Four young composer/arrangers and musicians, working and creating a classic jazz. All were innovators and key components of the modern jazz movement in the late 50’s. Here they are with the support of other greats like Phil Woods, Donald Byrd, Eddie Costa Al Cohn and more. “Something New, Something Blue” was recorded in 1959, here’s more on the main four characters of this exceptionally unique piece of work:
Teo Macero: Teo Macero (October 30, 1925 – February 19, 2008), born Attilio Joseph Macero, was an Americanjazzsaxophonist, composer, and record producer. He was a producer at Columbia Records for twenty years, and most notably produced Kind of Blue, the Miles Davis album which at No. 12 is the highest-ranked jazz album on Rolling Stone’s500 Greatest Albums of All Time, and according to the RIAA, is the best-selling jazz album of all time. Macero also produced Davis’ Bitches Brew, and…Read More
Bill Russo: A former student of the jazz pianist Lennie Tristano, Russo wrote ground-breaking orchestral scores for the Stan Kenton Orchestra in the 1950s, including 23 Degrees N 82 Degrees W, Frank Speaking, and Portrait of a Count. One of the more famous works he wrote for the Kenton Orchestra is Halls Of Brass, specially composed for the brass section, without woodwinds or percussion. The section recording this piece, featured such jazz artists as Buddy Childers, Maynard Ferguson and Milt Bernhart, was much-respected by symphony brass musicians…..Read More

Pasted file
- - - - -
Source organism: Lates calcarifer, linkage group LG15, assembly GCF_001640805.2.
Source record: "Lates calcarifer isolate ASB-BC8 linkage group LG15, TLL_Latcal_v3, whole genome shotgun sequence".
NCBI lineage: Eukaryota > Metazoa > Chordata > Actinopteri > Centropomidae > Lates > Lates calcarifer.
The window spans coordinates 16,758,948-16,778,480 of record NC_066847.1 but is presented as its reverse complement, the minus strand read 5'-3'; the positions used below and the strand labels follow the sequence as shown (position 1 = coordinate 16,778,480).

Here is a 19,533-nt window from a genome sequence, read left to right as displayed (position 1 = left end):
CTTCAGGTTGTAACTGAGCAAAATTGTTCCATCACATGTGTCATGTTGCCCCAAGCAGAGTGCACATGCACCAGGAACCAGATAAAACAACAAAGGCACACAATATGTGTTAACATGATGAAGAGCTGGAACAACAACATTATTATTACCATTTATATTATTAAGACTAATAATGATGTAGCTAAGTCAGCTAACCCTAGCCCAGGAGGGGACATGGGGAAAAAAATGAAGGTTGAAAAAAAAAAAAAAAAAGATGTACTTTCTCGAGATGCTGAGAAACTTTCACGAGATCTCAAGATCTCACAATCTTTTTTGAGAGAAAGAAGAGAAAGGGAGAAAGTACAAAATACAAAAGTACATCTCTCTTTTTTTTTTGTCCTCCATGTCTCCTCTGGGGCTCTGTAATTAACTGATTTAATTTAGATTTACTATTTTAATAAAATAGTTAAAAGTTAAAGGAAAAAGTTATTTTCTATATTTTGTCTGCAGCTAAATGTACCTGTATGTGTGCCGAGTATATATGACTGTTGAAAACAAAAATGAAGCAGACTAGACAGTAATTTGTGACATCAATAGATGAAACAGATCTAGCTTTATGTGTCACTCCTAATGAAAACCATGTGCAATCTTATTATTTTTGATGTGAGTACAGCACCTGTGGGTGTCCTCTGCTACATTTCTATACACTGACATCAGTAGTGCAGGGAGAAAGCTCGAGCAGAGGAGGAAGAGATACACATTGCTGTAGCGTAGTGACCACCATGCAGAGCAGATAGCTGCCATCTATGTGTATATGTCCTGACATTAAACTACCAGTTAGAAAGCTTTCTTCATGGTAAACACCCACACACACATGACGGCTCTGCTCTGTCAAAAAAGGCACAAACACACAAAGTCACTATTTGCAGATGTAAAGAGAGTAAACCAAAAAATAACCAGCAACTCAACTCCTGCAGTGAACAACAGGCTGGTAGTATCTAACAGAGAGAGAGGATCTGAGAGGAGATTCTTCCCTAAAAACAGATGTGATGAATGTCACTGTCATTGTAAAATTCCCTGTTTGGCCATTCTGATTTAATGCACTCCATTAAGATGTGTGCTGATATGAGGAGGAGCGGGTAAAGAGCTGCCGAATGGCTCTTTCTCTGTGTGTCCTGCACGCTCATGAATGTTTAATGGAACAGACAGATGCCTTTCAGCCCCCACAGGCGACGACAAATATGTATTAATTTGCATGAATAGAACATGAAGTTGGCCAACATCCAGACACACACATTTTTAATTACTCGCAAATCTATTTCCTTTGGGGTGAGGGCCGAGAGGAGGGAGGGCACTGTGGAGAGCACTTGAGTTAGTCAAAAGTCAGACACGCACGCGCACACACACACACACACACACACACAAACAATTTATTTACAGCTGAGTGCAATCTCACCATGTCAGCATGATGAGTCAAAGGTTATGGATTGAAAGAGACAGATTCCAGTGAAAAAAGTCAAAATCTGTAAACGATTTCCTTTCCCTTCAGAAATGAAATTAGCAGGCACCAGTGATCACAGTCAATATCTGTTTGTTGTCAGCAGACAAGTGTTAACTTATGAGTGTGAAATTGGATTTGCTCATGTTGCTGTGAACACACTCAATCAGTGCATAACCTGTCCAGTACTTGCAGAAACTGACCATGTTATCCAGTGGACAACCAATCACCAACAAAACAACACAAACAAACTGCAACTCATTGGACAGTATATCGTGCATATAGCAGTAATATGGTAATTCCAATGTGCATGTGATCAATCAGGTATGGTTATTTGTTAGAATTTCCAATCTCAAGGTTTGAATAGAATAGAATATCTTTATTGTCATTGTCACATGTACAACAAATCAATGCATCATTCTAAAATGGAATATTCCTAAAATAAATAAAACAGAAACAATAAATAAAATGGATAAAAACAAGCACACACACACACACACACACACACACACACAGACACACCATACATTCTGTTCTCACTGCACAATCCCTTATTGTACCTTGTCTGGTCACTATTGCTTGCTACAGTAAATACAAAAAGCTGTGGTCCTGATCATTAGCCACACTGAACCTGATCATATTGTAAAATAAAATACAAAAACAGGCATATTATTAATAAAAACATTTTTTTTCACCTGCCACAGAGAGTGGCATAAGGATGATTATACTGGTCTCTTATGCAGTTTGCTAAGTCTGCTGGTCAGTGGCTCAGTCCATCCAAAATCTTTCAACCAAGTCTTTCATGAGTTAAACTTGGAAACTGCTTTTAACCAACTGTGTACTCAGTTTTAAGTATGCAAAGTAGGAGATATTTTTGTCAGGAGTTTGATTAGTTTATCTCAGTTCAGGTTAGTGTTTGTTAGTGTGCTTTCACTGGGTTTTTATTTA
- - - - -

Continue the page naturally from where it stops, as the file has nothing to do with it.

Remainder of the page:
Manny Albam: The son of Lithuanian immigrants, who was born in the Dominican Republic when his mother went into labour en route to the United States, Albam grew up in New York City. He became interested in jazz on hearing Bix Beiderbecke and at sixteen dropped out of school to play for Dixieland trumpeter-leader Muggsy Spanier, but it was his membership in a group led by Georgie Auld that turned Albam’s career around…..Read More
Teddy Charles: Born Theodore Charles Cohen in Chicopee Falls, Massachusetts, he studied at the Juilliard School of Music as a percussionist. Later he began to record and made personal appearances as Teddy Cohen with bands as a vibraphonist, writing, arranging and producing records, in 1951 changing his last name to Charles.
Charles was one of many jazz musicians who hung out at an apartment building at 821 Sixth Avenue in New York City known as the Jazz Loft rented by photographer and artist David X. Young, who in turn sublet two apartments to Hall Overton (Charles’s mentor) and Dick Cary. Known as an innovator…..Read More
About the album:
Teo Macero was the A&R who conceived the two albums on this CD. SOMETHING NEW, SOMETHING BLUE was designed to demonstrate the talents of four young composer-arrangers—Manny Albam, Teddy Charles, Bill Russo, and Macero himself—working in that still undefined area of modern music in which jazz meets the more traditional “concert” forms.
Each one was commissioned to write an original composition and a new arrangement of a blues or a blues-oriented standard, and to make both blue in feeling. The blues provides an effective bridge from the most primitive………Read More